How does Airbnb track and measure growth marketing? | by Jing Guo | Airbnb Engineering & Data Science | May, 2021

Airbnb’s mission is to “Create a world where anyone can belong anywhere.” This message is delivered to people all around the world through marketing, e.g., See What’s Possible When It’s Made Possible by Hosts. It helps Airbnb connect guests and hosts to build a strong community, and undoubtedly contributes to the impressive growth of the company.

Figure 1. Airbnb Marketing Domains

Marketing at Airbnb is exciting — it presents challenges on numerous fronts, one of which is accounting for campaign tracking across the different ad platforms (see Figure 1). Tracking enables the Marketing team to have the full capability to analyze the performance and impact of the campaigns and then further optimize these campaigns to achieve their goal with a minimized budget.

In this blog post, we’ll discuss how Airbnb built a unified tracking measurement system to support marketing campaigns by introducing C-parameter tracking as well as a system for analytics and growth evaluation.

The Marketing team runs guest acquisition campaigns, host recruitment campaigns, and general brand marketing campaigns among a variety of channels, including performance marketing, social networks, website/magazine posts, an affiliate program, brand marketing, and IOC (International Olympic Committee). Along with other high growth companies, marketing strategies at Airbnb are dynamic — with numeric targets that vary under certain circumstances, such as the global pandemic. Building a system that is simple and intuitive to use as well as adaptable to highly dynamic and fast moving situations has been the key to making it a success.

There were several main system requirements we wanted to uphold in our design:

  1. Scalable: Including big paid growth brands such as Google and Facebook. There are different ad platforms that target different markets and countries. We would need any ad platforms to be easily onboarded to the tracking system with minimal efforts.
  2. Flexible: Tracking tends to come as a second priority in Marketing. The system would have to be flexible enough to enable tracking even for the campaigns that have been alive for a long time without losing any traffic.
  3. Fault tolerant: Considering the long list of ad platforms and marketing operation vendors, the internal tracking system would have to be able to detect and resolve any type of tracking failures.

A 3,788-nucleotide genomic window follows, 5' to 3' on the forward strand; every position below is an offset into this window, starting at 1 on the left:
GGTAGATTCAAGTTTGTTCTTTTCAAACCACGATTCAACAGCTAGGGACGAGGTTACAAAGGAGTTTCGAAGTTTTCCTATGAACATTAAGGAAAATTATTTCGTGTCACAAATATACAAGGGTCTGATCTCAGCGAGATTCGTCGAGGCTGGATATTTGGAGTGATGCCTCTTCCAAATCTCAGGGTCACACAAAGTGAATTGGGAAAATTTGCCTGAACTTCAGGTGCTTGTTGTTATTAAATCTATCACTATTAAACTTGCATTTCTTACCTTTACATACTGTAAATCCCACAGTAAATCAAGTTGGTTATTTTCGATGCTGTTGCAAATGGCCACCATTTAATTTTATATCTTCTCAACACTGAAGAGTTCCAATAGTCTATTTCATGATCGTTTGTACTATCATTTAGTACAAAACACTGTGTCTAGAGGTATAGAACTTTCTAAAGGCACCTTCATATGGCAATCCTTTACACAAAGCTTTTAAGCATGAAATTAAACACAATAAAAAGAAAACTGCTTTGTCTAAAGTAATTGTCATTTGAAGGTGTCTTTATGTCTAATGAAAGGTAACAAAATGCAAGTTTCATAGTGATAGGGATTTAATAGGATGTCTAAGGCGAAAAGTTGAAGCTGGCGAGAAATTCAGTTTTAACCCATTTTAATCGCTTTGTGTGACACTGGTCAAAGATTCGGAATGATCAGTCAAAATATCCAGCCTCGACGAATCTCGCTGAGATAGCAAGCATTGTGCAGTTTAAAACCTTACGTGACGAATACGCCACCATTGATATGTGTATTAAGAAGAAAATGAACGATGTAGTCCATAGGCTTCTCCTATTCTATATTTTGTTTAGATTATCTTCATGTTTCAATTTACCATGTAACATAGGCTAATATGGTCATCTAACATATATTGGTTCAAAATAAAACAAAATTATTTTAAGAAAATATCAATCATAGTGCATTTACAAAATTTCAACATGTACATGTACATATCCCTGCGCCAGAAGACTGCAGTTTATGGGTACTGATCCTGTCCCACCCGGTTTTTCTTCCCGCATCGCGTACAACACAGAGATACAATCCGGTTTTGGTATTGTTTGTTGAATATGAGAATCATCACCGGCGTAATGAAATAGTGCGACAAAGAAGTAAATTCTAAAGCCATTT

4. High data quality: Data quality of marketing campaigns is crucial. Any campaign optimization effort will be of less value with poor and incomplete data. High marketing data quality would eventually help Airbnb save millions of dollars in marketing budget.

For marketing channels that support programmatic tracking parameters, Airbnb developed its own tracking parameter embedded in the URL. It is called the C (campaign) parameter tracking. The C-parameter is composed of two parameters: PI (Platform ID) and PK (Platform Key){pi}.pk{pk}

PI: PI stands for “Platform ID”, which is the integer ID value for a particular provider, e.g., PI = 0 for Google.

PK: PK is the unique identifier for each individual campaign or marketing activity on a particular platform. It is usually composed of alphanumeric identifiers with underscores. The important thing here is to have the granularity low enough that you can apply metadata at the lowest level possible. A variety of marketing targets require different PKs. Say you want to promote Airbnb brands in the most famous blogs and now you need to decide on a set of platform keys to track a series of campaigns within multiple blogs:

  • Blog A: New Year’s Eve promotion
  • Blog B: Make Possible by Host
  • Blog A: Host Appreciation
  • Blog B: Valentine’s Day promotion

A PK definition of pk = blog_id seems to work fine, but this will not be helpful if we want to track “promotion” level performance. We’ll need pk{blog_id}_{promotion_id}

For paid marketing, in order to track the performance of each individual keyword or display ad, PK should be set at lowest possible level; for example, a Google keyword level C-parameter:{adgroup_id}_{creative_id}_{device}_{keyword_id }